“We created a special sibling book to help build their relationship. It also helps them both to understand the types of activities that they can do together.” Kim from The Educator’s Spin on It (Kim has more great tips for sibling fun here!)

9. Let Them Fight (And Make Up)
“Let your children work out their own battles. I learned a lot about solving my own problems and how to communicate through my sibling rivalries (to this day!!!).” Marnie from Carrots Are Orange

10. Don’t Let Objects Take Priority
“[I] don’t let [my] children prioritize objects over siblings. My kids know that if they fight over something – be it a toy, movie, or computer game – they will lose the privilege of using that particular object.” MaryAnne from Mama Smiles (Read MaryAnne’s other awesome tips for raising kids who get along.)

11. Honor Their Individuality
“I have 2 daughters, 8 & 6 years old, so I have always been concerned about sibling rivalry. I have been amazed at all the little differences between my girls. My approach has to be to honor them as individuals, respect their different needs and desires.” Jennifer from Kitchen Counter Chronicles

12. Tune into Interests
“The most important thing I have learned with a teenager and twin toddlers is to tune in to what their likes, dislikes and differences are and try to recognize a little of each with each child most days.” Jodie from Mummy Musings and Mayhem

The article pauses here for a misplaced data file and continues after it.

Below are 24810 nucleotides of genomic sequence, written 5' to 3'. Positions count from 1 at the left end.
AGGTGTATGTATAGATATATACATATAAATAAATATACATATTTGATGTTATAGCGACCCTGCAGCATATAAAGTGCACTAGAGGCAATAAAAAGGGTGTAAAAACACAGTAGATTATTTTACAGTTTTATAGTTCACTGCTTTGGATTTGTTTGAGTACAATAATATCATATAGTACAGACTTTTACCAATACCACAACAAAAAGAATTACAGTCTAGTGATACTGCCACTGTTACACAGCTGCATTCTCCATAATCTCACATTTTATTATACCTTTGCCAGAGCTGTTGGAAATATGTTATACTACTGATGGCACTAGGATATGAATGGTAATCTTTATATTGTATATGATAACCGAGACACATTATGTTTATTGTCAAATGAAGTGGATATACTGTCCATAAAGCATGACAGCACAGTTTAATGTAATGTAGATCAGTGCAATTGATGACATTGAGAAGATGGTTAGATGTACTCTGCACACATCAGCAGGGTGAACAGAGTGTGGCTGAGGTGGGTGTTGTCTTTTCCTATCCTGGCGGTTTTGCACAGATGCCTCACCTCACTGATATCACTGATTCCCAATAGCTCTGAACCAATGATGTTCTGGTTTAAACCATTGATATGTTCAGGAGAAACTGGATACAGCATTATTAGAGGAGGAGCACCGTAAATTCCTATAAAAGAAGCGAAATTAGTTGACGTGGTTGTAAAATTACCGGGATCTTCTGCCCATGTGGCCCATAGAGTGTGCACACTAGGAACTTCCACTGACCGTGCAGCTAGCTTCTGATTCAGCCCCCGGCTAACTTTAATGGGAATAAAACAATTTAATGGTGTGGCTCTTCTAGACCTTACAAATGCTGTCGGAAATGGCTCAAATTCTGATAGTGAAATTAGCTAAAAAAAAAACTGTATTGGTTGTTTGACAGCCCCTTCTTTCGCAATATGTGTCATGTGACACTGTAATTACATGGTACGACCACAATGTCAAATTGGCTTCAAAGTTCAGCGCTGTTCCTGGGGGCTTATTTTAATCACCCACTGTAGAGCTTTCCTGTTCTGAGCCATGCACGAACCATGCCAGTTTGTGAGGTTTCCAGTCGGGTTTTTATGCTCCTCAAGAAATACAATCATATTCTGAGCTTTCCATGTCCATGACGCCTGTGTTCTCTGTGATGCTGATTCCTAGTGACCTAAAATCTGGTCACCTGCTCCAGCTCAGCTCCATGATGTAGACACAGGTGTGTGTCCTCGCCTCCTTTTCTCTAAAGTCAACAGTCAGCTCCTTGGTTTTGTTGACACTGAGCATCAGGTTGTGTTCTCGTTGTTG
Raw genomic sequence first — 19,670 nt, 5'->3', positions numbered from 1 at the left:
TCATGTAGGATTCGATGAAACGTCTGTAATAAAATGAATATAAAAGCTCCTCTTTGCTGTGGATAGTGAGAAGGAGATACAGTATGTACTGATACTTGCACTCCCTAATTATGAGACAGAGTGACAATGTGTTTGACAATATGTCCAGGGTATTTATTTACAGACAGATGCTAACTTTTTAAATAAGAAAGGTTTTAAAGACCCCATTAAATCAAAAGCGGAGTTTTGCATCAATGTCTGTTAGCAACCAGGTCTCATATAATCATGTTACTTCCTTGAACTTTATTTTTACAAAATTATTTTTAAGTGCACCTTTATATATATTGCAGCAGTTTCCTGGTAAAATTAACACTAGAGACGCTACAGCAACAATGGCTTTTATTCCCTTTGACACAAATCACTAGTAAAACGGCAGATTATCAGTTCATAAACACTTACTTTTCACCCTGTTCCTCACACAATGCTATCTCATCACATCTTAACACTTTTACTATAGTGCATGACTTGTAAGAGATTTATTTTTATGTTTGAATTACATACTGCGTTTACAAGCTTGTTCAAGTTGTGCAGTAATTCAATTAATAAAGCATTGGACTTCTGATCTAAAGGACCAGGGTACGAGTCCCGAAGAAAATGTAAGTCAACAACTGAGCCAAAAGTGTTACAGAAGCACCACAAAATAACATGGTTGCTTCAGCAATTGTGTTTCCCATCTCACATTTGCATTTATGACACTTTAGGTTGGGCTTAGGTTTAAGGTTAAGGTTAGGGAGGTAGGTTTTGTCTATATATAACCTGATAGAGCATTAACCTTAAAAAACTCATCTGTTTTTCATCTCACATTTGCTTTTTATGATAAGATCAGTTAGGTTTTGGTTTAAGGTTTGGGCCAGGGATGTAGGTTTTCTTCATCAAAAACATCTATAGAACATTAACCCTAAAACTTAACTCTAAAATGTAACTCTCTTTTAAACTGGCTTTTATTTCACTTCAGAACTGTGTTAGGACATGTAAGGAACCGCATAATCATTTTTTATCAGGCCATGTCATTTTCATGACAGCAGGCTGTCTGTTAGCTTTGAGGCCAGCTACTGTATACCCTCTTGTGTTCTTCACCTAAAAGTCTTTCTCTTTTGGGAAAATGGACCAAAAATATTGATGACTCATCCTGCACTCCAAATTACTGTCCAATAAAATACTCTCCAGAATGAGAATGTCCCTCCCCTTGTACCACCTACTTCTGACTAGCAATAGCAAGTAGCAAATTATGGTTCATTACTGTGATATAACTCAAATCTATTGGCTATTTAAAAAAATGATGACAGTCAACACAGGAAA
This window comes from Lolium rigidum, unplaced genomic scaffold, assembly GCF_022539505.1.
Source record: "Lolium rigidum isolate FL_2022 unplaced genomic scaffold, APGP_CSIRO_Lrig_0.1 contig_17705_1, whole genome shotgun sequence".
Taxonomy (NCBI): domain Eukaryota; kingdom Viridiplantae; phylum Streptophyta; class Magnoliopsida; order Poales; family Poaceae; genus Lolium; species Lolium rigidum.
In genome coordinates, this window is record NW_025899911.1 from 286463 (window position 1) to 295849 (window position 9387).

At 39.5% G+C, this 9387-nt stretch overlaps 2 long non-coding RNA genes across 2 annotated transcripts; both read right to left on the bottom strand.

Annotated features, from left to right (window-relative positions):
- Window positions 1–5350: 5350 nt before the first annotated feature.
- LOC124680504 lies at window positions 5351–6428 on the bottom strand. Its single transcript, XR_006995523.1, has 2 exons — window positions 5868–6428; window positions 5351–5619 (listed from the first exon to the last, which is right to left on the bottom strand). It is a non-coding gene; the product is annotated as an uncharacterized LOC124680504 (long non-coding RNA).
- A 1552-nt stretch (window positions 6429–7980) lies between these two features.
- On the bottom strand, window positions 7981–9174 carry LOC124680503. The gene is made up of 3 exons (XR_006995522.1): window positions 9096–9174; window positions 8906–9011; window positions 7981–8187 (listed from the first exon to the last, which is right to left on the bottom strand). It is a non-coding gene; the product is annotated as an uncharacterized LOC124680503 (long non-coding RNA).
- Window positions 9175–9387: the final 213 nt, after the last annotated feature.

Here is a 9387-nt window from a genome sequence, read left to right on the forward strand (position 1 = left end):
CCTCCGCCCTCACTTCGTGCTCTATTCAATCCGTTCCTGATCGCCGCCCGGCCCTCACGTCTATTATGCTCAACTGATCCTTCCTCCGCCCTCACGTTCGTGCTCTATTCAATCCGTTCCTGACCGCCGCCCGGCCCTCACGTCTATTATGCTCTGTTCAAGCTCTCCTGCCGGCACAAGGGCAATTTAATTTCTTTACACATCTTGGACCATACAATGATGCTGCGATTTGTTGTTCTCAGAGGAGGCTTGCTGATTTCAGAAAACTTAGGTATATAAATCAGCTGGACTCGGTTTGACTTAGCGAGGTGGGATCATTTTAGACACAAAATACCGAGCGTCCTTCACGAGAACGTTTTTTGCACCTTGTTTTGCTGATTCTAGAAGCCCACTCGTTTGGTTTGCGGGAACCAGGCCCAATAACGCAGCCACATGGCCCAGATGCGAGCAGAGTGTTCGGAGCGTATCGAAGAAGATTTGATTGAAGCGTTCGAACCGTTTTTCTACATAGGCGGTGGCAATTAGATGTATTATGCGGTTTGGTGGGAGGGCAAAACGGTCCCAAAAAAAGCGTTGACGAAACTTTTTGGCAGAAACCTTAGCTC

13. Go on a Date
“DH and I take turns doing special outings with only one or two children – and as they get older we plan to have more parent-child dates.” MaryAnne from Mama Smiles

14. Check Yourself
“I only have 2 kids. But when they are ‘really fighting,’ I try and look at us the parents and see how we have been with them lately. Quite often with mine it is about jealousy about OUR time. So if my son is playing up more, I try and give him extra quality time with me or Daddy or make a fuss of him.” Maggy from Red Ted Art

15. Encourage Communication
“We have a routine at dinner time of asking each other about our favorite and least favorite parts of our day.  We get to learn more about one another and even settle some differences (usually related to the least favorite parts of the day). The kids love it and always remind me if we forget.” Krissy from B-Inspired Mama

16. Sit Back and Relax
“On the days when everyone wants the most attention all at once….I just sit on the lounge and offer cuddles and songs….even the teen joins in!” Jodie from Mummy Musings and Mayhem

17. Promote Family
“I try to talk to my kids often about how we will always have and love one another because we are family. And that even when we get mad at one another or fight, we still love one another.” Krissy from B-Inspired Mama

Do your kids get along?  How do you encourage sibling bonding?  I’d love to hear your tips in the comments below!

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About Krissy Bonning-Gould

Krissy Bonning-Gould is a former art teacher turned full-time mama of 3 who authors B-Inspired Mama to share inspiration for simple kids crafts, family recipes, learning fun, and creative parenting.